Andy Reid

Andrew Walter Reid (born March 19, 1958) is an American football head coach of the Kansas City Chiefs of the National Football League (NFL).[1] Reid was previously the head coach of the Philadelphia Eagles, a position he held from 1999 to 2012.[2] From 2001 to 2012, he was also the Eagles' executive vice president of football operations, effectively making him the team's general manager. He led the Eagles to five National Football Conference (NFC) championship games, including four consecutive appearances from 2001–2004, and one Super Bowl appearance in 2005. Reid ranks seventh in NFL head coaching wins at 207, which are the most of an NFL head coach not to win a championship.

Andy Reid
Andy Reid at Chiefs Military Appreciation Day in 2016
Reid with the Chiefs in 2018
Kansas City Chiefs
Position:Head coach
Personal information
Born:March 19, 1958 (age 60)
Los Angeles, California
Career information
High school:John Marshall
(Los Angeles, California)
College:BYU
Career history
As coach:
Career highlights and awards
Head coaching record
Regular season:195–124–1 (.611)
Postseason:12–14 (.462)
Career:207–138–1 (.600)
Coaching stats at PFR

Early life

Born in Los Angeles, California, Reid attended John Marshall High School and worked as a vendor at Dodger Stadium as a teenager. He also played youth sports in East Hollywood at Lemon Grove Recreation Center, and among his coaches was Pete Arbogast, who is the radio announcer for the USC football team, and formerly the radio play-by-play man for the Cincinnati Bengals. In 1971, at age 13, Reid appeared live on Monday Night Football during the Punt, Pass, and Kick competition;[3] he was already so large that he wore the jersey of Les Josephson (6'1", 207 pounds).[4] Reid played offensive tackle at Glendale Community College in Glendale, California.[5] Reid played offensive tackle at Brigham Young University from 1978 to 1980 where he was a teammate of Jim McMahon.[6]

Coaching Career

College

After graduating from BYU in 1981, he spent one year as a graduate assistant on the school's football coaching staff. He spent the next nine years as an offensive line coach with four colleges, including in 1986 with Northern Arizona University when he coached Frank Pollack, who went on to play for six seasons with the San Francisco 49ers.[7]

Green Bay Packers

Reid was hired as an assistant coach by the Green Bay Packers in 1992, the same year quarterback Brett Favre became a member of that team.[8] In 1995, he became the assistant offensive line and tight ends coach, where he helped lead the 1996 team to a Super Bowl XXXI win over the New England Patriots.[9][10] Reid was named the Packers' quarterbacks coach in 1997, replacing Marty Mornhinweg, who left to be the offensive coordinator for his predecessor in Green Bay, Steve Mariucci. Mariucci originally wanted Reid to be his offensive coordinator in San Francisco, but Packers head coach Mike Holmgren prevented the move.[9]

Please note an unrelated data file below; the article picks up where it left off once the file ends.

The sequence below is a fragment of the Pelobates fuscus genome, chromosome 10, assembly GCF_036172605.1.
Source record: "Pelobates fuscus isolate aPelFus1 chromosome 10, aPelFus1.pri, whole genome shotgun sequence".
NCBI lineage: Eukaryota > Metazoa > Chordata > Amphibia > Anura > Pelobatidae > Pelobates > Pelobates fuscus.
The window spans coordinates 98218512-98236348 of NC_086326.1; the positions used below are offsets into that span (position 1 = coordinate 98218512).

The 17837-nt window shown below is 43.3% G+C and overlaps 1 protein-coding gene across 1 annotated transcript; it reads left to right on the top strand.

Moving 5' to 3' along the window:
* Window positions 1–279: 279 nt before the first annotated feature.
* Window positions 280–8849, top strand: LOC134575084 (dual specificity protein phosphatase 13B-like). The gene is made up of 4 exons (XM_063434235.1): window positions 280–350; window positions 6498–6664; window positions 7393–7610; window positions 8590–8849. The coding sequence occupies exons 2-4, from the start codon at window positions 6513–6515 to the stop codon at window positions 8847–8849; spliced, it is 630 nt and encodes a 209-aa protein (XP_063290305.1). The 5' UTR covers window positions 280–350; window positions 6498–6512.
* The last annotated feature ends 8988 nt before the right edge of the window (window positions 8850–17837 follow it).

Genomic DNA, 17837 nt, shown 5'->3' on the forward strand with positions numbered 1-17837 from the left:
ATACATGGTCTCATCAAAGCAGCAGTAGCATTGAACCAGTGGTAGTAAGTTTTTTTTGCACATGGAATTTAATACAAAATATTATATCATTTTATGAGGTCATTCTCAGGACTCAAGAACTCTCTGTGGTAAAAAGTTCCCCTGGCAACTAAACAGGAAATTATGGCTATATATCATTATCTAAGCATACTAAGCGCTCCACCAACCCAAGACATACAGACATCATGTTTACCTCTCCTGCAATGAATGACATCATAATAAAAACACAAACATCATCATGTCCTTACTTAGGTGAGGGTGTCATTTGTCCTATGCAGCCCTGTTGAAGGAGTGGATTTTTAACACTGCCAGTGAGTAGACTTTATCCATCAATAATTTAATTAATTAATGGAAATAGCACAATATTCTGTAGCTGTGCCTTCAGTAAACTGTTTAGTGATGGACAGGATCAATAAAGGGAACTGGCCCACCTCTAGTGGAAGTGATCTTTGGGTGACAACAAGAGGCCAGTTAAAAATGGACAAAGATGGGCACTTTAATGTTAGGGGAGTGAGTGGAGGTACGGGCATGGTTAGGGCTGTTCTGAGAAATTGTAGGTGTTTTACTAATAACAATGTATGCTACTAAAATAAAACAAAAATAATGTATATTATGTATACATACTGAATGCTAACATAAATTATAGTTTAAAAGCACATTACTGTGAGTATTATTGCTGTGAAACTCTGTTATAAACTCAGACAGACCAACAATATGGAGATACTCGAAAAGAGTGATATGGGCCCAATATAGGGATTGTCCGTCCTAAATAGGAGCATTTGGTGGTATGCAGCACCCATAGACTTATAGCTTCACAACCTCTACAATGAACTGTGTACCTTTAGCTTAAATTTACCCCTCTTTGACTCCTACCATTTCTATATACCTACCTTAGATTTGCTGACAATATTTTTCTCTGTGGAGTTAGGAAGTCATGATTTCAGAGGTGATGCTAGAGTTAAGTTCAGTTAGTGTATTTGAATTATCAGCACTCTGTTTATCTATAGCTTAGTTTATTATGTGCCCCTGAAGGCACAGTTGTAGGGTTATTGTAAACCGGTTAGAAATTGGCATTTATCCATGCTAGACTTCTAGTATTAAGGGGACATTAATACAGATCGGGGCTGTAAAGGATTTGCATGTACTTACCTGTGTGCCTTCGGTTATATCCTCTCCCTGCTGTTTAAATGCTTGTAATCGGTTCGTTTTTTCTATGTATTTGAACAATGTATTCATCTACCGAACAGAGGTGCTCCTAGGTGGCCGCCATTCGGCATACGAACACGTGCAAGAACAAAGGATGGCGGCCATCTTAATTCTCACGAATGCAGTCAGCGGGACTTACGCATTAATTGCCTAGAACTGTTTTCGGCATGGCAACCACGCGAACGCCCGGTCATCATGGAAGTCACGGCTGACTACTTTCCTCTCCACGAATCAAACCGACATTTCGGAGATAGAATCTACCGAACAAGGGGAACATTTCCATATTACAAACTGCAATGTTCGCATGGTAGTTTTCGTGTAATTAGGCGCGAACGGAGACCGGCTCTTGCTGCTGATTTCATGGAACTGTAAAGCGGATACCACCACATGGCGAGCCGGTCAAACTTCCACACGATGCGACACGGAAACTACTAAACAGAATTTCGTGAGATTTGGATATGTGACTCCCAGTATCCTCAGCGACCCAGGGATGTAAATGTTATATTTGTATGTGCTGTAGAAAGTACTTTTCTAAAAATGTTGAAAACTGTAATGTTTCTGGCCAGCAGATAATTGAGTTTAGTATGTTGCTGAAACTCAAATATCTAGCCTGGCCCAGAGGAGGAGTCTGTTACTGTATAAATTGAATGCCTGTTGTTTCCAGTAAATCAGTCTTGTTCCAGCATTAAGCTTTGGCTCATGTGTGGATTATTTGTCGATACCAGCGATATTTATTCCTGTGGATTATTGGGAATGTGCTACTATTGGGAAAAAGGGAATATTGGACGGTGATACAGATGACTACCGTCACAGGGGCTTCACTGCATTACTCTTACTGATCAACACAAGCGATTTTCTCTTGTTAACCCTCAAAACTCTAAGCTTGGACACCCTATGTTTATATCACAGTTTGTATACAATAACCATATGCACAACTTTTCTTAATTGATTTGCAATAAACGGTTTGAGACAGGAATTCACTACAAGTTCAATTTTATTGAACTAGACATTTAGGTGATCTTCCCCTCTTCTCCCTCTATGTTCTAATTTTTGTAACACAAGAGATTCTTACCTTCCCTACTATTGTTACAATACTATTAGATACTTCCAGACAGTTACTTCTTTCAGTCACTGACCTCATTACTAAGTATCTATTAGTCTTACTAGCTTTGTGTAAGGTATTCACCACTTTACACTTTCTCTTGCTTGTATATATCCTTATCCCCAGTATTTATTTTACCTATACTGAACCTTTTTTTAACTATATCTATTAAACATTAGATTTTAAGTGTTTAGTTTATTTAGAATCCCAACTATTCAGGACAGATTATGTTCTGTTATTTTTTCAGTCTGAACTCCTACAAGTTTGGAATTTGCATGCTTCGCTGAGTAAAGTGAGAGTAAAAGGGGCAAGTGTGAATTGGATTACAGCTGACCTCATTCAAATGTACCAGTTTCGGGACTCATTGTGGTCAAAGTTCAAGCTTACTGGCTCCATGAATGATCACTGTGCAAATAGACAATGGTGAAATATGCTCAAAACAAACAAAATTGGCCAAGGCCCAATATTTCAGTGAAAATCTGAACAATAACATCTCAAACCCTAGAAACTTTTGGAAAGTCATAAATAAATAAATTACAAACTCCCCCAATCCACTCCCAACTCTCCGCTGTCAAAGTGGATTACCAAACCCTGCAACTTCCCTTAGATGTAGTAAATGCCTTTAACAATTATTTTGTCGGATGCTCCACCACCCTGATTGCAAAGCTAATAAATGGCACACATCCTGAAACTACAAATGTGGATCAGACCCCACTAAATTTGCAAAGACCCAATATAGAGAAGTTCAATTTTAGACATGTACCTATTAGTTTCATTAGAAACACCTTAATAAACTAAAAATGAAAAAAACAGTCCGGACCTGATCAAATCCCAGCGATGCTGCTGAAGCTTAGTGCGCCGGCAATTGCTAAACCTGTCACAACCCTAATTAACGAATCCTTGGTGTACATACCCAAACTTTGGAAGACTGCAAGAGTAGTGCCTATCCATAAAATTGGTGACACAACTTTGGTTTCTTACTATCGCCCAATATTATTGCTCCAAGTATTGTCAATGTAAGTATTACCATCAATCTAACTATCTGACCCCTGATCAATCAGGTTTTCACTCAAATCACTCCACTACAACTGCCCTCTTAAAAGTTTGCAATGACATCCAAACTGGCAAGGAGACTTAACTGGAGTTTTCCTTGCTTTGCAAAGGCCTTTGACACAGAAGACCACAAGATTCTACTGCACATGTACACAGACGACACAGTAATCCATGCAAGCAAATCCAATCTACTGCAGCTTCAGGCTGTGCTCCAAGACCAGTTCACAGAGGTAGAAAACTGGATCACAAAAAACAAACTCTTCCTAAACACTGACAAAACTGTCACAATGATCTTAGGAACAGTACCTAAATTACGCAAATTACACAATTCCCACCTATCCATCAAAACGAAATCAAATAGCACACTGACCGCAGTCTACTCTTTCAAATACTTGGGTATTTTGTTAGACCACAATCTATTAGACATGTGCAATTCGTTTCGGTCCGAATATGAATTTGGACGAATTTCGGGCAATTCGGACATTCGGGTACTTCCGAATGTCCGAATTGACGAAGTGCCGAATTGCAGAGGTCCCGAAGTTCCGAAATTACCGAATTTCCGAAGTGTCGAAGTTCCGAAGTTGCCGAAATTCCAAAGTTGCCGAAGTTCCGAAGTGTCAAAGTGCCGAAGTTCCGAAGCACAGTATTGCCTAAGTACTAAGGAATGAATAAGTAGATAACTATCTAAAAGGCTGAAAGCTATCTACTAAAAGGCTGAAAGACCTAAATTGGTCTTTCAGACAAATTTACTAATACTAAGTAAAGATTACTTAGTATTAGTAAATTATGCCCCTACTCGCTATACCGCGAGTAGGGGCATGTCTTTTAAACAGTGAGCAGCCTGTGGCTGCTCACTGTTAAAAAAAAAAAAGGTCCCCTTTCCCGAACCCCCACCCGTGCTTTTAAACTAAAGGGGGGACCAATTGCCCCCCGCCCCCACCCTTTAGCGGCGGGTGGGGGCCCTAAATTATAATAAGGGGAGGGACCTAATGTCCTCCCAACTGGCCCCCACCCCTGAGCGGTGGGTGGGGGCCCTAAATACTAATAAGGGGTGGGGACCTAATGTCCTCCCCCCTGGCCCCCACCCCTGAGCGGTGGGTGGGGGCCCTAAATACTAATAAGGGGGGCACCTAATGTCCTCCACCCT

Philadelphia Eagles

The quality of Reid's work with the Packers attracted considerable notice throughout the league, leading to his being hired as the head coach of the Eagles on January 11, 1999. At the time, many in the local media in Philadelphia criticized the hiring, citing the availability of other candidates who had past records of success as head coaches. It was noted that Reid had never been an offensive coordinator or defensive coordinator at the time of the hiring. Originally, the Eagles considered hiring Mike Holmgren, Reid's boss in Green Bay, as head coach to replace Ray Rhodes, who was fired after leading the Eagles to a league-worst 3–13 season.[11] However, Holmgren opted to join the Seattle Seahawks instead, but advised Eagles owner Jeff Lurie to hire Reid.[9]

In 2001, Reid was named executive vice president of football operations of the Eagles, effectively making him the team's general manager. Although the Eagles have had someone with the title of general manager since 2005 (Tom Heckert from 2005 to 2010, Howie Roseman from 2010 until Reid's departure), Reid had the final say on football matters.[12]

Early years

The Eagles in 1998, then under coach Ray Rhodes, finished in a three-way tie for the NFL's worst record at 3–13, which gave the team the second overall pick in the 1999 NFL Draft.

The Eagles hired Reid as their head coach in 1999. The team drafted dual-threat quarterback Donovan McNabb with the 2nd overall pick, although Reid started former Packers backup Doug Pederson for the first nine games of the season.[13] They improved their record by two games in 1999 to finish at 5–11 (including the team's first road victory in 19 games, a 20–16 win in Chicago on October 17).[14][15] In 2000, the Eagles posted an 11-5 regular-season record and won their first playoff game since the 1995 season, beating Tampa Bay in Philadelphia on New Year's Eve.[16][17]

In 2001, Reid's Eagles won the first of four consecutive National Football Conference's Eastern Division titles, the longest such streak in franchise history, and advanced to the conference championship game in 2001, 2002, 2003 and 2004, losing this game on the first three occasions. The 2003 team qualified for postseason play after opening the season with two losses, both at home, and was also the first NFL team ever to reach the conference title round of the playoffs after having been shut out at home on opening day. The 2004 team was the second NFC East squad to defeat all of its division rivals (New York Giants, Dallas Cowboys, and Washington Redskins) twice during the same regular season (Dallas Cowboys did it in 1998). The 2004 Eagles clinched the NFC 1st seed with a 13–1 record and proceeded to rest their starters for the final 2 games. After 3 straight NFC Championship losses, the team beat the Falcons 27–10 and made it to Super Bowl XXXIX but fell to the New England Patriots 24–21 in the final minutes.[18][19]